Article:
By Maiko RatianiOn June 5, Facebook page “Zviad Gogiashvili’s Personal Blog” shared a live video featuring Zviad Gogiashvili, where he claims that the study commissioned by the Japanese regulator showed that a spike protein synthesized through mRNA vaccines causes certain health complications. Gogiashvili also noted that after vaccination, spike proteins cause myocarditis, arthritis, also penetrate into the ovum and reduce reproductive potential. Identical information was voiced by Koba Kuprashvili in a video address. He referred to Canadian viral immunologist Byram Bridle as his source and said that recent studies have revealed that spike protein is toxic. Kuprashvili noted that spike proteins generated by vaccines do not stay in the shoulder muscles, but spread to other parts of the body and cause various diseases. They are passed to infants through breast milk of vaccinated mothers.
On June 4, Koba Kuprashvili published a post regarding Bridle’s statement and even indicated the link to the article. The link, however, does not work.
The claim as if spike proteins synthesized through mRNA vaccines are toxic, cause various diseases and are passed to infants through breast milk is false. The Japanese study referred to as the source is neither new, nor confirms any harm caused by RNA vaccines. The European Medicines Agency (EMA) had used it in its February RNA vaccine assessment report, while Canadian viral immunologist Byram Bridle who is quoted by Koba Kuprashvili, has not provided any evidence to prove that spike proteins are toxic. The spike protein produced by COVID-19 vaccination behaves differently from spike protein produced during infection.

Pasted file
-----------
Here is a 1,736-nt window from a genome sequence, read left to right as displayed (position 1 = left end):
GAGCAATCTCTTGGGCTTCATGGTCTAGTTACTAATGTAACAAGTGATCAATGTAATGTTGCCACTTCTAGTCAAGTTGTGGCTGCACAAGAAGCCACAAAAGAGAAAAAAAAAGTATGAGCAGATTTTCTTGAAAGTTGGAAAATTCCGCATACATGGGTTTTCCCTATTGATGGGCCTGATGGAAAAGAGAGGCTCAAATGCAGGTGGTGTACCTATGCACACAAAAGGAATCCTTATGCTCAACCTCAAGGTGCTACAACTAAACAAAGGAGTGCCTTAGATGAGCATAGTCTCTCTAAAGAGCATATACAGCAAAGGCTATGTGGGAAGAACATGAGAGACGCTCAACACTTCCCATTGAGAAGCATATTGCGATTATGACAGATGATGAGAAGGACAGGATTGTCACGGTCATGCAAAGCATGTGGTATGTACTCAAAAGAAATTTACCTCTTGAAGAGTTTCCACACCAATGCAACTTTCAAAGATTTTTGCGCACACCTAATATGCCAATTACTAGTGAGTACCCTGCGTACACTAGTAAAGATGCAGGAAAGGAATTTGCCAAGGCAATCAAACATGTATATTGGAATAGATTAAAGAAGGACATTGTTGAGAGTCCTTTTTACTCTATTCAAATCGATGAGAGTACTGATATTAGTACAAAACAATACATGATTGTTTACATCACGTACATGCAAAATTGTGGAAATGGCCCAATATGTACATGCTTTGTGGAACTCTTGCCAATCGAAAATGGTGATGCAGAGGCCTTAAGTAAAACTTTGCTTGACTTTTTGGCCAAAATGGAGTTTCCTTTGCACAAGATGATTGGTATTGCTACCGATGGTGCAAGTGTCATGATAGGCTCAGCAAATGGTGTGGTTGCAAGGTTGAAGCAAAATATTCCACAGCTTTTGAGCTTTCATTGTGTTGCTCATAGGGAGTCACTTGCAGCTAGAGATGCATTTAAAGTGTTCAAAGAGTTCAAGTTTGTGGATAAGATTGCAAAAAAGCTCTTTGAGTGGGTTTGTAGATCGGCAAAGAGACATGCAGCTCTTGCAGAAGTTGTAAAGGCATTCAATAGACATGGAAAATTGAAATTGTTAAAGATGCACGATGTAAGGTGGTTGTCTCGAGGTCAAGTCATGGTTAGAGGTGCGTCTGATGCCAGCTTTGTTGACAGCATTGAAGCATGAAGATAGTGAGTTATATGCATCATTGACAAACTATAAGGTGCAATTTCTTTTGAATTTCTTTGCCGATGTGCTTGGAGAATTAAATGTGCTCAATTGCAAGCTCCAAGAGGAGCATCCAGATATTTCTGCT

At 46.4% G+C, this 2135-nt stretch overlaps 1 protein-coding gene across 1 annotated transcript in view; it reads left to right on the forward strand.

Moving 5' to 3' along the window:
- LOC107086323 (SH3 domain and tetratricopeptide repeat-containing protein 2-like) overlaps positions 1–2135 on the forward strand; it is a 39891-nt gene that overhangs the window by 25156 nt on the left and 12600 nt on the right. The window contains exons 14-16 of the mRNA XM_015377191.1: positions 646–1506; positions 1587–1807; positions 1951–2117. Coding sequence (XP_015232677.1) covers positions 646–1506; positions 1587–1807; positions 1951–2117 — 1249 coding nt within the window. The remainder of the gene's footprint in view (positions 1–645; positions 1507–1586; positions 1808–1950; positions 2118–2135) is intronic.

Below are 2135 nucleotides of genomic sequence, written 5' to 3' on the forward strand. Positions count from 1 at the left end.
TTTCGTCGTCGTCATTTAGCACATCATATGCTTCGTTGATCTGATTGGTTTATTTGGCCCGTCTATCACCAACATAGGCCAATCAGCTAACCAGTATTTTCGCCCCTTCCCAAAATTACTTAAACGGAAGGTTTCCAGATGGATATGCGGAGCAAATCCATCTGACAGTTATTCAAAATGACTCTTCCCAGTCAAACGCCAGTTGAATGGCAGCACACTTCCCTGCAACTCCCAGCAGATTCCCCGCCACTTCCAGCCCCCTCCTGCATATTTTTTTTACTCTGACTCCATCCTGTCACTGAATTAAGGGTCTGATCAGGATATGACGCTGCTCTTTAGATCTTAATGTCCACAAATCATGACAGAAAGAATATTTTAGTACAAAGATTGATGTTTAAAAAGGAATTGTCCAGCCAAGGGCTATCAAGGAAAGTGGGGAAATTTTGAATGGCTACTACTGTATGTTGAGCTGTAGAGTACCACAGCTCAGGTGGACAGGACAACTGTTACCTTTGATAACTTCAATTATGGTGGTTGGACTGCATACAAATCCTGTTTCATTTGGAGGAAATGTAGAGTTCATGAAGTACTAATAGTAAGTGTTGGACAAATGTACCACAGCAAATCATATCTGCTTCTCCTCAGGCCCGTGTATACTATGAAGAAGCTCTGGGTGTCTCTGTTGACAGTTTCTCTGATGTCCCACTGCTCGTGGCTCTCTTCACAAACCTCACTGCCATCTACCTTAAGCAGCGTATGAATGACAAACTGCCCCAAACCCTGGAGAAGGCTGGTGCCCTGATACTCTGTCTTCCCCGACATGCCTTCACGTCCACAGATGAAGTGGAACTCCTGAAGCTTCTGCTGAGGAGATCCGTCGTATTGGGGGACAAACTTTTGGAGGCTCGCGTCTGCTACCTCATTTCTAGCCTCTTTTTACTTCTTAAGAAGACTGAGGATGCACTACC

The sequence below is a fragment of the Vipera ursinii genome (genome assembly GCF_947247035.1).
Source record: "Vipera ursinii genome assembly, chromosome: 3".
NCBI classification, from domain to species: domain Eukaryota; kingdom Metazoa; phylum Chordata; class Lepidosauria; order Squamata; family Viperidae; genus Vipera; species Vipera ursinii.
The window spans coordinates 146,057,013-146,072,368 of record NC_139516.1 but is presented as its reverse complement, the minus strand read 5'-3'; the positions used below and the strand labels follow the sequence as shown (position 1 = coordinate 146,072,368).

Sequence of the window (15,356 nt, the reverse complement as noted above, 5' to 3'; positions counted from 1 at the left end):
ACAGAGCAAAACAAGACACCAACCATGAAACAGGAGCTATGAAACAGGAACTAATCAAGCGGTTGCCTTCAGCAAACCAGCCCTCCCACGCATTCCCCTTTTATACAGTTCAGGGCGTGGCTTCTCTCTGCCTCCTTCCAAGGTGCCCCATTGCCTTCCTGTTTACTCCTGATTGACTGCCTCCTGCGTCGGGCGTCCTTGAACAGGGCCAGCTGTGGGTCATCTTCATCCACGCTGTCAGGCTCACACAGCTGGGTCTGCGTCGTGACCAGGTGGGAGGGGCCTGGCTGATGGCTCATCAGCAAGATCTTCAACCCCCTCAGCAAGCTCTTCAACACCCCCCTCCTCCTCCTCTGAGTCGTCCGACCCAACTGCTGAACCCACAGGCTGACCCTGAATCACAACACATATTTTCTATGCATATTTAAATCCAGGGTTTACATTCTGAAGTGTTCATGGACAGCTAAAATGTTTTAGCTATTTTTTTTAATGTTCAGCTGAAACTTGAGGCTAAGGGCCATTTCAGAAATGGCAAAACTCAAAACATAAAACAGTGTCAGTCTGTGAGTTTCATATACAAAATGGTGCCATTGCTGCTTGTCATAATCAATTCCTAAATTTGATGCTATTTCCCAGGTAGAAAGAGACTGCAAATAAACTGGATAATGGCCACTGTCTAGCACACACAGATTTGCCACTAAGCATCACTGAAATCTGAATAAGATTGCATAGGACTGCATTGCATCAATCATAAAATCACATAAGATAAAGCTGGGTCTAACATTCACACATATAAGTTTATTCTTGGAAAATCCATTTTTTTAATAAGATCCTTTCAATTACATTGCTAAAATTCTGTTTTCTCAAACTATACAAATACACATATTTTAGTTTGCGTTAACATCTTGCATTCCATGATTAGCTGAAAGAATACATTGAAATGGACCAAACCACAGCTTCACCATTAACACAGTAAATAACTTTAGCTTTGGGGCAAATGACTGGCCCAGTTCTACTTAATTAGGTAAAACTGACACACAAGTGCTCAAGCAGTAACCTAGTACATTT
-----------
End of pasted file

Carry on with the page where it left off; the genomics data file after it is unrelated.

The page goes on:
Byram Bridle, a viral immunologist and an associate professor at the University of Guelph in Canada, said that scientists made a mistake, because a spike protein produced after vaccination is toxic and causes various diseases. His remarks were widely shared on social media in May. In fact, the study provided by Bridle as evidence and portrayed by Zviad Gogiashvili and Koba Kuprashvili as a sensation, who claimed that it was conducted recently and alarming discoveries were made, has been available for months. An experiment was conducted on rats in frames of which scientists measured not a concentration of spike protein, but lipid nanoparticles of RNA vaccines. Higher doses of mRNA vaccines than those used in humans were injected in rats. The Poynter Institute’s signatory organizations have also written about this issue.It is noteworthy that the European Medicines Agency (EMA) used this Japanese study in its Pfizer vaccine assessment report from February 19, 2021.
Spike protein generated by RNA vaccines is not toxic
Byram Bridle is talking about toxicity of spike protein and accompanying threats caused by the RNA vaccines. One of the studies detected SARS-CoV-2 fragments, including spike proteins, in brain tissues from 13 autopsies of people who died of COVID-19. Moreover, several experiments, through which SARS-CoV-2 spike protein was injected in animals, caused brain and lung damage. Linking these findings to the effects of RNA vaccines is not correct largely due to two reasons: